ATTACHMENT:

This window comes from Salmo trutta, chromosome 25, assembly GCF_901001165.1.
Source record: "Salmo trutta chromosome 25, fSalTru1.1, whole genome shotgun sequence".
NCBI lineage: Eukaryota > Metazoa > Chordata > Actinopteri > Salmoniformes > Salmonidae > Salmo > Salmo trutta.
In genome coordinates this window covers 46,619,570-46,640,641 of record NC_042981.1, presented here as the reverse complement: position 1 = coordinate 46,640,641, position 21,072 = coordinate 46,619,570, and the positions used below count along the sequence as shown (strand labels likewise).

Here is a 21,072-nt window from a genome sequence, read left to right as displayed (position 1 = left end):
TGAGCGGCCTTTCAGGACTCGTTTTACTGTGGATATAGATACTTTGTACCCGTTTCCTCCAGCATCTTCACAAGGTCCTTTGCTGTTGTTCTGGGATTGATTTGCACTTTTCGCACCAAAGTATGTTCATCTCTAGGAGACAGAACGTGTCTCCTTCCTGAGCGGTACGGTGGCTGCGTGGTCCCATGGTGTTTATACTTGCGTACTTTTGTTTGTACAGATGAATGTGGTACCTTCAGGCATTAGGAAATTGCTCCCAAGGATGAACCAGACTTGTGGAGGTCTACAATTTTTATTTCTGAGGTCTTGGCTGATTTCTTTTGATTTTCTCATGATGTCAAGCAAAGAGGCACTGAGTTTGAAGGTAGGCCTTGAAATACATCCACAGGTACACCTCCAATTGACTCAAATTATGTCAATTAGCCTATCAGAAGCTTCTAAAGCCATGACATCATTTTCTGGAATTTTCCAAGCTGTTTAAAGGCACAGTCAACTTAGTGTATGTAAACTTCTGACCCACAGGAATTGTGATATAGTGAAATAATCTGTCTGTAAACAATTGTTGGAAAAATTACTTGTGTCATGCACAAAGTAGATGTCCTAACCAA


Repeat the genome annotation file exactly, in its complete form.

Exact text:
This window comes from Salmo trutta, chromosome 25, assembly GCF_901001165.1.
Source record: "Salmo trutta chromosome 25, fSalTru1.1, whole genome shotgun sequence".
NCBI lineage: Eukaryota > Metazoa > Chordata > Actinopteri > Salmoniformes > Salmonidae > Salmo > Salmo trutta.
In genome coordinates this window covers 46,619,570-46,640,641 of record NC_042981.1, presented here as the reverse complement: position 1 = coordinate 46,640,641, position 21,072 = coordinate 46,619,570, and the positions used below count along the sequence as shown (strand labels likewise).

Here is a 21,072-nt window from a genome sequence, read left to right as displayed (position 1 = left end):
TGAGCGGCCTTTCAGGACTCGTTTTACTGTGGATATAGATACTTTGTACCCGTTTCCTCCAGCATCTTCACAAGGTCCTTTGCTGTTGTTCTGGGATTGATTTGCACTTTTCGCACCAAAGTATGTTCATCTCTAGGAGACAGAACGTGTCTCCTTCCTGAGCGGTACGGTGGCTGCGTGGTCCCATGGTGTTTATACTTGCGTACTTTTGTTTGTACAGATGAATGTGGTACCTTCAGGCATTAGGAAATTGCTCCCAAGGATGAACCAGACTTGTGGAGGTCTACAATTTTTATTTCTGAGGTCTTGGCTGATTTCTTTTGATTTTCTCATGATGTCAAGCAAAGAGGCACTGAGTTTGAAGGTAGGCCTTGAAATACATCCACAGGTACACCTCCAATTGACTCAAATTATGTCAATTAGCCTATCAGAAGCTTCTAAAGCCATGACATCATTTTCTGGAATTTTCCAAGCTGTTTAAAGGCACAGTCAACTTAGTGTATGTAAACTTCTGACCCACAGGAATTGTGATATAGTGAAATAATCTGTCTGTAAACAATTGTTGGAAAAATTACTTGTGTCATGCACAAAGTAGATGTCCTAACCAA